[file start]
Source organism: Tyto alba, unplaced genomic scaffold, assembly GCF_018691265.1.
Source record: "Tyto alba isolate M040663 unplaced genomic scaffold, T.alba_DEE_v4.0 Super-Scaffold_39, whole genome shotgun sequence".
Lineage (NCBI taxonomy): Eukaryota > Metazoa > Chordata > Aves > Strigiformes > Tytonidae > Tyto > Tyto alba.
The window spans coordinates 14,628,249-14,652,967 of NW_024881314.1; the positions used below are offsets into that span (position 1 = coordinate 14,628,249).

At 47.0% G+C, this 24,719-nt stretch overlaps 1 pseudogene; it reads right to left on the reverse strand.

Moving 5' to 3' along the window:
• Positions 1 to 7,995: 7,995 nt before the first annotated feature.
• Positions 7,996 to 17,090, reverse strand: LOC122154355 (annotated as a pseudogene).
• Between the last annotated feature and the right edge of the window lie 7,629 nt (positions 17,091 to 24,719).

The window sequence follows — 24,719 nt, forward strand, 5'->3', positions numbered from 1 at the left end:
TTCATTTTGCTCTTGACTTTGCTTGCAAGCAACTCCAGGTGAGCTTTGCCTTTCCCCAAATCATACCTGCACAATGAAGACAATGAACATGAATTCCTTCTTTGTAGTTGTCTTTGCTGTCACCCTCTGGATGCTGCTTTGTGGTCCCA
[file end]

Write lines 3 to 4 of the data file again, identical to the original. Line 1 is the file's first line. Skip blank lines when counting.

Lineage (NCBI taxonomy): Eukaryota > Metazoa > Chordata > Aves > Strigiformes > Tytonidae > Tyto > Tyto alba.
The window spans coordinates 14,628,249-14,652,967 of NW_024881314.1; the positions used below are offsets into that span (position 1 = coordinate 14,628,249).